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Publication numberUS3854196 A
Publication typeGrant
Publication dateDec 17, 1974
Filing dateSep 24, 1973
Priority dateApr 20, 1972
Publication numberUS 3854196 A, US 3854196A, US-A-3854196, US3854196 A, US3854196A
InventorsDerrick N, Zeigler J
Original AssigneeGen Electric
Export CitationBiBTeX, EndNote, RefMan
External Links: USPTO, USPTO Assignment, Espacenet
Stacked electrode capacitor and method of making same
US 3854196 A
Planar electrodes are stacked in a capacitor assembly with dielectric spacers separating cathode foils from adjacent anode foils. The foils are stacked so that respective cathode and anode foils protrude from opposite sides of the stack. The electrode foils are welded to respective terminal rods using a scrub weld by applying pressure to the foils to press them against the terminal rod while imparting concurrent lateral movement to thereby remove oxides and other foreign materials from the foil surfaces so that the foils may weld together and to the terminal rod.
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Description  (OCR text may contain errors)

United States Patent [19] Derrick et a1.

[4 1 Dec. 17, 1974 1 STACKED ELECTRODE CAPACITOR AND METHOD OF MAKING SAME [75] Inventors: Noah S. Derrick, Lexington; Jacob T. Zeigler, Cayce, both of S.C.

[73] Assignee: General Electric Company,

Owensboro, Ky.

[22] Filed: Sept. 24, 1973 [21] Appl. No.1 399,989

Related US. Application Data [62] Division of Ser. No. 246,069, April 20, 1972, Pat. No. 3,806,769.

[52] [1.8. Ci. 29/570, 29/591 [51] Int. Cl B0lj 17/00 [58] Field of Search 29/570, 589, 591, 470.3,

[56] References Cited UNITED STATES PATENTS 3,243,675 3/1966 Rayburn .Q 29125.42

3,518,500 6/1970 Jimerson 3,628,717 12/1971 Lynch 4 t 228/6 3,767,101 10/1973 Genrich 228/5 Primary ExaminerRoy Lake Assistant ExaminerW. C. Tupman Attorney, Agent, or Firm-Nathan J. Cornfeld; D. A. Dearing; F. I... Ncuhauser 5 7 ABSTRACT 5 Claims, 7 Drawing Figures Pmmmm 71914 I 3,854,196


STACKED ELECTRODE'CAPACITOR AND METHOD OF MAKING SAME This is a division, of application Ser. No. 246,069, filed Apr. 20, 1972, now US. Pat. No. 3,806,769.

BACKGROUND OF THE INVENTION This invention relates to stacked electrode capacitors useful in high frequency applications where higher current values are desired. More particularly, this invention relates to stacked electrode capacitors having a wide range of working voltages.

For certain applications such as, for example, high frequency applications a lower impedance is desirable. This may be obtained by assembling the anode and cathode foils in a flat stack rather than, for example, winding the foils in a coil configuration. Leads are attached to respective cathode and anode foils in at least one variety by TIG welding. Such capacitors have been found to be more easily constructed for low voltage applications than high voltage. This is because the higher voltages require a heavier oxide layer on the foil to withstand the operating voltages. Heavy oxide layers on the foil inhibit or prevent formation of agood electrical connection from the lead to the foil itself using inert gas welding techniques. It is therefore an object of this invention to provide a novel flat capacitor wherein the leads are attached to foils having sufficiently thick oxide layers thereon to withstand higher voltages of, for example, 100-200 volts. It is another object of the invention to provide a method for welding electrode foils, including oxidized foils, to a metal terminal rod. These and other objects of the invention will become apparent from the description and'drawings.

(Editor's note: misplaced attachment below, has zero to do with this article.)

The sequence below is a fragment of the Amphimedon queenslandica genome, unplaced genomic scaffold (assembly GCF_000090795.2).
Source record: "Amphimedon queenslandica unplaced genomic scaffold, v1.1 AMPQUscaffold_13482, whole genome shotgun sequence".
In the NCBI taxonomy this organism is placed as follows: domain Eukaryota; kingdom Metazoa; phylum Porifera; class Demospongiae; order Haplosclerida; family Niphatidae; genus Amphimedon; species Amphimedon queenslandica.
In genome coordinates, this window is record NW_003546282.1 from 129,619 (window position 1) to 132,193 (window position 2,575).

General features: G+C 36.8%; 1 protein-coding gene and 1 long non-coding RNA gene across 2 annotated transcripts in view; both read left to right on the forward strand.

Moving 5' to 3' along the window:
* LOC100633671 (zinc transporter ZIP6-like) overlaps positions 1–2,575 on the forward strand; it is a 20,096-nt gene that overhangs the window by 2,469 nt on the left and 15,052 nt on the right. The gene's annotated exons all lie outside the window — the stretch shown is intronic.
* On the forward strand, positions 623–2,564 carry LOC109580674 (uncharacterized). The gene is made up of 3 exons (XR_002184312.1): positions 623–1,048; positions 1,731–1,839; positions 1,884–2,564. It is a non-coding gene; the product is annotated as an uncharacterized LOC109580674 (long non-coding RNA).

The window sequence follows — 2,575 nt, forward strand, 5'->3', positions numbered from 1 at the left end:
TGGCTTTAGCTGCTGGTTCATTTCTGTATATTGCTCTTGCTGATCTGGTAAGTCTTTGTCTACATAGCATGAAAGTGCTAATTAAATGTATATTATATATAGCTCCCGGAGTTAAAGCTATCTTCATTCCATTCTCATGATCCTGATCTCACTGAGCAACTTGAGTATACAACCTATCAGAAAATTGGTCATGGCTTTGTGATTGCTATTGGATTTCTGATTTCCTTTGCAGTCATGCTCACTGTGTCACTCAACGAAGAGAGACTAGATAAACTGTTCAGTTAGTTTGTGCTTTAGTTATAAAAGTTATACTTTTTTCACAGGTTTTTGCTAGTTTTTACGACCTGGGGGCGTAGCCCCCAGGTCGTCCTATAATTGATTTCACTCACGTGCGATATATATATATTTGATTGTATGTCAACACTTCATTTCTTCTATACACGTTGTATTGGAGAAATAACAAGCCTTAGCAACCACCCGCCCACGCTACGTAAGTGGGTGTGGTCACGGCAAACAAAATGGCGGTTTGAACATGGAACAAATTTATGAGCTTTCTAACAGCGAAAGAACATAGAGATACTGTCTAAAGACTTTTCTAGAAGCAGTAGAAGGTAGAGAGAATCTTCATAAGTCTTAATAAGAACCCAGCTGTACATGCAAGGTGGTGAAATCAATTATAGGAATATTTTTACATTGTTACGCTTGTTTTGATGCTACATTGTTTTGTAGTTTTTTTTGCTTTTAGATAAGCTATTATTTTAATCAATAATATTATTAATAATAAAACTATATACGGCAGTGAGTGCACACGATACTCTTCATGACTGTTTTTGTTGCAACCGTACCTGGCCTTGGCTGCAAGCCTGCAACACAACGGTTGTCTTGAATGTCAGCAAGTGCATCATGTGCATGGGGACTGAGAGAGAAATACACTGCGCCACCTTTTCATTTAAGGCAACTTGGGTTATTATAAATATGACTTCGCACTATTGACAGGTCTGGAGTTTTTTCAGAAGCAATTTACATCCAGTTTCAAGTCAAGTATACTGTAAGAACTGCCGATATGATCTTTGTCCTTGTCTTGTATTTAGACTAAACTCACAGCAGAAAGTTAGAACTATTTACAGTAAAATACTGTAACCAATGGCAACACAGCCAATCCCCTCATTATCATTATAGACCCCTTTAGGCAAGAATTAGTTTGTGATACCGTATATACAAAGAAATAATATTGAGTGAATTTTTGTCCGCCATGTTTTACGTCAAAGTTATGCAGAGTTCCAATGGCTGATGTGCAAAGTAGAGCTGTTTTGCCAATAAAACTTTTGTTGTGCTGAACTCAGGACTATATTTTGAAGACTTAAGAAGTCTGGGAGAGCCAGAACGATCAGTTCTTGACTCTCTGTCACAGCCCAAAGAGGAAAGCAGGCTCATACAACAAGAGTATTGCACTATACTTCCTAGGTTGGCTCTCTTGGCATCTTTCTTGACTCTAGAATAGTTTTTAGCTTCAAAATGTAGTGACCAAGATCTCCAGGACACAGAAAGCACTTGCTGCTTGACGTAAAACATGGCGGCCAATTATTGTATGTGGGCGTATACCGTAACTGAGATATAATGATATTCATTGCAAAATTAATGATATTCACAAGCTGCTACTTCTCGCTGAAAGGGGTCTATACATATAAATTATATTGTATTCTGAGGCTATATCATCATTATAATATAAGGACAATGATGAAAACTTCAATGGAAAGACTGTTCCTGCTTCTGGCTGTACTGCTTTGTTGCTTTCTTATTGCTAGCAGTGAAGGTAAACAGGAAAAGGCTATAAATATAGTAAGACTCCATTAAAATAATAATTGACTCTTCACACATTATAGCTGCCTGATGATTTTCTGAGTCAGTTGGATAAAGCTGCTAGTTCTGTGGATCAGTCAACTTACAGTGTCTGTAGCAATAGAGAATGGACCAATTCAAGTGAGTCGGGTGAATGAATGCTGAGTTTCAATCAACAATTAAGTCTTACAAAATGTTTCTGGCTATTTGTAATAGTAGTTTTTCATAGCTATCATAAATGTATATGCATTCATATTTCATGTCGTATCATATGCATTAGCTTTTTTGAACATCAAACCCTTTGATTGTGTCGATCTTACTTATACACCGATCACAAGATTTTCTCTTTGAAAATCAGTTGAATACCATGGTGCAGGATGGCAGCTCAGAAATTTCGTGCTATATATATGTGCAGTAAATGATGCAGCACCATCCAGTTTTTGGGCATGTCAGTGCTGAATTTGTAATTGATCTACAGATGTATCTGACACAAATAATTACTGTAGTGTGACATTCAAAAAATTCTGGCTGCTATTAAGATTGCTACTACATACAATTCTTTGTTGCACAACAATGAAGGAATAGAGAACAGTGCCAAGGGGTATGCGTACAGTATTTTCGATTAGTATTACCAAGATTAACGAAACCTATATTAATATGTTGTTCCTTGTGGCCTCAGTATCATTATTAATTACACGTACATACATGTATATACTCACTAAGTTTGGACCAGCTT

BRIEF DESCRIPTION OF THE DRAWINGS DESCRIPTION OF THE PREFERRED EMBODIMENT Referring now to FIG. 1, a capacitor constructed in accordance with the invention is generally indicated at 2. Capacitor 2 comprises anode foils 4 which are stacked between cathode foils 6 with spacer members 8 therebetween. The anode and cathode foils comprise aluminum in the preferred embodiment. At least the anode foils are anodized to provide a layer of aluminum oxide on the foil which comprises the dielectric of the capacitor. It is also within the scope of the invention for both anode and cathode foils to be anodized when a non-polarized capacitor is desired.

In accordance with the invention the foils are stacked so that the cathode foils 6 protrude from one end 10 of the stack while the anode foils 4 protrude from the opposite side 12 of the stack. The anode foils protruding from end 12 of the capacitor stack are then welded to a terminal rod20 while the cathode foils protruding from end 10 of the stack are welded to a second terminal rod 22. The terminal rods 20 and 22 are constructed of the same material as the foils and thus comprise, in the preferred embodiment, aluminum.